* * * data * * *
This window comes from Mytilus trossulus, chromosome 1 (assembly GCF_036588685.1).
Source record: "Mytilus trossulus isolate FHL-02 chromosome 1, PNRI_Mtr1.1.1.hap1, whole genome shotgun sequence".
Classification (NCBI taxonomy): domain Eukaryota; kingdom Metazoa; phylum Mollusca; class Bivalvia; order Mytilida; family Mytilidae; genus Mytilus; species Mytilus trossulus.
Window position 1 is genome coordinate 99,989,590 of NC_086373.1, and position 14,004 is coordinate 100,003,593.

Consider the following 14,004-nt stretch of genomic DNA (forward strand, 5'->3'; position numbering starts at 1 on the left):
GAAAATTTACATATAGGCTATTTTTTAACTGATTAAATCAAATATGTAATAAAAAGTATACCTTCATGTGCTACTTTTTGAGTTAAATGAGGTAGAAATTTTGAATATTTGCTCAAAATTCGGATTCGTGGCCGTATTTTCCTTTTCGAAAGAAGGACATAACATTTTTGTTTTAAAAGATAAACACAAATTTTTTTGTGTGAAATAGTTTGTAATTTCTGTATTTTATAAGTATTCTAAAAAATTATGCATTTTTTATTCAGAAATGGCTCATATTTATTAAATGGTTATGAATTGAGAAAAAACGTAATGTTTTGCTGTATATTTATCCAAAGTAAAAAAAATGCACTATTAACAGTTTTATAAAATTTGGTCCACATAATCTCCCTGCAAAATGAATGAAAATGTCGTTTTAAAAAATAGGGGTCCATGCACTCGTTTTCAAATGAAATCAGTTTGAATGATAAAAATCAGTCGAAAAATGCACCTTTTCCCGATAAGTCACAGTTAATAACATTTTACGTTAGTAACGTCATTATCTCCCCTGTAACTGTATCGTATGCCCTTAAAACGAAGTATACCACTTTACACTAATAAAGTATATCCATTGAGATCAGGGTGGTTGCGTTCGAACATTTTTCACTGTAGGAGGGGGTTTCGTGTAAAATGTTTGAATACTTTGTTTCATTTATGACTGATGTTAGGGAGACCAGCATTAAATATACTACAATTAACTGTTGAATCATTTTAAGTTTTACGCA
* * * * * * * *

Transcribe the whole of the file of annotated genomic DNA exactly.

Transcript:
This window comes from Mytilus trossulus, chromosome 1 (assembly GCF_036588685.1).
Source record: "Mytilus trossulus isolate FHL-02 chromosome 1, PNRI_Mtr1.1.1.hap1, whole genome shotgun sequence".
Classification (NCBI taxonomy): domain Eukaryota; kingdom Metazoa; phylum Mollusca; class Bivalvia; order Mytilida; family Mytilidae; genus Mytilus; species Mytilus trossulus.
Window position 1 is genome coordinate 99,989,590 of NC_086373.1, and position 14,004 is coordinate 100,003,593.

Consider the following 14,004-nt stretch of genomic DNA (forward strand, 5'->3'; position numbering starts at 1 on the left):
GAAAATTTACATATAGGCTATTTTTTAACTGATTAAATCAAATATGTAATAAAAAGTATACCTTCATGTGCTACTTTTTGAGTTAAATGAGGTAGAAATTTTGAATATTTGCTCAAAATTCGGATTCGTGGCCGTATTTTCCTTTTCGAAAGAAGGACATAACATTTTTGTTTTAAAAGATAAACACAAATTTTTTTGTGTGAAATAGTTTGTAATTTCTGTATTTTATAAGTATTCTAAAAAATTATGCATTTTTTATTCAGAAATGGCTCATATTTATTAAATGGTTATGAATTGAGAAAAAACGTAATGTTTTGCTGTATATTTATCCAAAGTAAAAAAAATGCACTATTAACAGTTTTATAAAATTTGGTCCACATAATCTCCCTGCAAAATGAATGAAAATGTCGTTTTAAAAAATAGGGGTCCATGCACTCGTTTTCAAATGAAATCAGTTTGAATGATAAAAATCAGTCGAAAAATGCACCTTTTCCCGATAAGTCACAGTTAATAACATTTTACGTTAGTAACGTCATTATCTCCCCTGTAACTGTATCGTATGCCCTTAAAACGAAGTATACCACTTTACACTAATAAAGTATATCCATTGAGATCAGGGTGGTTGCGTTCGAACATTTTTCACTGTAGGAGGGGGTTTCGTGTAAAATGTTTGAATACTTTGTTTCATTTATGACTGATGTTAGGGAGACCAGCATTAAATATACTACAATTAACTGTTGAATCATTTTAAGTTTTACGCA